Burmese Ruby Tiara—the touching reason the Queen had it made, and why there’s precisely 96 rubies

The Burmese Ruby Tiara was commissioned by Queen Elizabeth II, but it isn’t without controversy

The Burmese Ruby Tiara was a personal commission of Her Majesty
(Image credit: Anwar Hussein/Getty Images)

From the sentimental reason for its creation to the symbolism behind the gemstones used, the Burmese Ruby Tiara is a fascinating addition to the royal jewelry collection.

  • The Queen personally commissioned the creation of the Burmese Ruby Tiara using gemstones presented to her as a wedding present.
  • The 96 rubies used in the crown were given by the Burmese people, who believe that the rubies protect from the different illnesses that can affect a body.
  • In other royal news, how Princess Charlotte takes after the Queen with this hobby.

From the “cursed” strawberry leaf tiara to the Nizam of Hyderabad, a necklace preferred by Kate Middleton, often, the pieces of jewelry in the royal archives are even better to read about than to look at. This is because many pieces have a fascinating, complex and unforgettable history attached to them, and one such piece is the Burmese Ruby Tiara.

Her Majesty has worn the tiara on many occasions, including during a visit from Donald Trump during his term in office.

The symbolism behind the tiara could have been Her Majesty’s way of sending a subtle message. Let’s find out why, and what other tiara had to be dismantled to make the Burmese Ruby.

Who made the Burmese Ruby Tiara?

The Burmese Ruby Tiara was a personal commission made by Queen Elizabeth II, and she turned to the House of Garrard to execute her vision.

The House of Garrard was the first-ever Crown Jeweller, appointed to the position by Queen Victoria in 1843. Since then, the House of Garrard has kept a close tie with the British Crown, creating some of the most exquisite pieces for official occasions, as well as being called on to make elegant personal gifts and sentimental touches.

The Queen made the tiara out of rubies and diamonds

(Image credit: Anwar Hussein/Getty Images)

The House of Garrard received the commission to create the Burmese Ruby Tiara in 1973, from the Queen herself. Her Majesty wanted to create something using the gems she received as a wedding present for her marriage to Prince Philip, Duke of Edinburgh on 20 November 1947.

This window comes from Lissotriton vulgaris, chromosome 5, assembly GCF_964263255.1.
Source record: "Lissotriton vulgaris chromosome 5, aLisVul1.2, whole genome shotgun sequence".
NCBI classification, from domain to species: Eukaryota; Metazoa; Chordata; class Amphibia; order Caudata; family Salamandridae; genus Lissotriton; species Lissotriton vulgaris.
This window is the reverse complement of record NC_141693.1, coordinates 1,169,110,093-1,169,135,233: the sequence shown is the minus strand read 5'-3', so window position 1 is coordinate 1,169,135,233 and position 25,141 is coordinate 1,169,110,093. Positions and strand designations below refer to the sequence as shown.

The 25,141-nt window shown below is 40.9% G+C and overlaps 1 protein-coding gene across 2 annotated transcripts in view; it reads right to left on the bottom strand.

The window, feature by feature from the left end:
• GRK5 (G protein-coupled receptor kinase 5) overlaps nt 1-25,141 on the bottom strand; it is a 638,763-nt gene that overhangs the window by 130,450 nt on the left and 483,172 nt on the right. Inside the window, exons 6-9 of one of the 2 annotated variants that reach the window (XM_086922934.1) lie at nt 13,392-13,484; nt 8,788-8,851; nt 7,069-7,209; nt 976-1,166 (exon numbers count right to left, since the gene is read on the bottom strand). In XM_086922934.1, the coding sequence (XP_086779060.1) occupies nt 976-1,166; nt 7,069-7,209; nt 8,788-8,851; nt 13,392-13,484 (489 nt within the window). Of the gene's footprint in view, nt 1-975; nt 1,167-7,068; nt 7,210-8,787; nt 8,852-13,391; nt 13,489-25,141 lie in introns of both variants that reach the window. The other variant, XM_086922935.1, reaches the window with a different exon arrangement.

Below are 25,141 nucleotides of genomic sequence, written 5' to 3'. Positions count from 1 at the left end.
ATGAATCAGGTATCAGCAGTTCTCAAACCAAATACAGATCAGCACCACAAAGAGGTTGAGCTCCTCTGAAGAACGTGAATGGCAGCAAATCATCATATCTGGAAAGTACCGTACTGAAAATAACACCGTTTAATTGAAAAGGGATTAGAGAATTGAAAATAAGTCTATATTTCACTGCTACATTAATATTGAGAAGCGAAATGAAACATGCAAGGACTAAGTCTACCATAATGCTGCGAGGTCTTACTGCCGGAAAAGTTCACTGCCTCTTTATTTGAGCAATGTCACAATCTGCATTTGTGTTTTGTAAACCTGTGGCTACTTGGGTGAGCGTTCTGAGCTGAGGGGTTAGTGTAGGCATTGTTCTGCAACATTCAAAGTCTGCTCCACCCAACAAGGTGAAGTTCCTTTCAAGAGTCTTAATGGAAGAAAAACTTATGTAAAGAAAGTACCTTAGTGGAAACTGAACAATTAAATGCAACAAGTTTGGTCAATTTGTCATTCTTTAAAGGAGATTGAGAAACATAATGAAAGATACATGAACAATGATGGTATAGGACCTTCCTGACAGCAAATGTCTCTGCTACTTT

Why did the Queen have the tiara made?

The Queen decided to have a new tiara made from gems given to her for a surprisingly lovely reason which involves her mother.

When Her Majesty succeeded the throne in 1953, by precedent, she should have inherited every piece of jewelry designated as heirlooms of the crown—this includes all pieces commissioned and owned by previous monarchs and their spouses.

The Oriental Circlet on display. This was a favorite piece of the Queen Mother, and the reason why the Queen commissioned a new ruby tiara

(Image credit: Scott Barbour/Getty Images)

Therefore, she should’ve inherited the Oriental Circlet, a stunning tiara originally made for Queen Victoria and later reset with rubies by Queen Alexandra. However, she didn’t… by choice.

The circlet was a personal favorite of the Queen Mother. Having recently lost her husband and watching her daughter ascend to the throne knowing they all had decades of royal duties ahead, one can only speculate, but it would appear the new Queen allowed her mother to keep hold of the tiara she was so fond of.

This tiara, and some of the other pieces that the Queen Mother kept, remained with her for the rest of her life.

What is the Burmese Ruby Tiara made from?

So, knowing that she had given away one of the only ruby tiaras in the collection, the Queen wanted to make a new one. Luckily, she was presented with a selection of rubies from the people of Burma for her wedding.

The Queen wore the tiara - designed to protect from ills - when meeting Donald Trump

(Image credit: Dominic Lipinski- WPA Pool/Getty Images)

Taking these rubies—96, to be precise—and combining them with a selection of diamonds, the Queen commissioned what we now call the Burmese Ruby Tiara.

Controversially for some, to make the tiara, the Queen had to dismantle another tiara, the Nizam of Hyderabad.

Gifted by the Nizam, an Indian monarch, the Queen was told to go to Cartier and pick any pieces she wanted. She chose a diamond tiara with detachable sections that could be worn as brooches. After wearing the tiara during the early years of her reign, eventually, she had it dismantled.

The diamonds were used to make the Burmese Ruby tiara, and the detachable sections were kept, still worn today as brooches and part of a necklace.

Why 96 rubies?

Why not an even 100? Well, it turns out 96 was deliberate. Rubies, as with many other gemstones, are thought by some cultures to have powers.

The Burmese people believed that there are 96 illnesses which could hit one’s body, so the 96 rubies were a heartwarming gesture of love and protection for the Queen and her health.

Considering Her Majesty is celebrating a historic Platinum Jubilee in 2022, perhaps those 96 rubies really worked!

Jack Slater
Freelance writer

Jack Slater is not the Last Action Hero, but that's what comes up first when you Google him. Preferring a much more sedentary life, Jack gets his thrills by covering news, entertainment, celebrity, film and culture for woman&home, and other digital publications.

Having written for various print and online publications—ranging from national syndicates to niche magazines—Jack has written about nearly everything there is to write about, covering LGBTQ+ news, celebrity features, TV and film scoops, reviewing the latest theatre shows lighting up London’s West End and the most pressing of SEO based stories.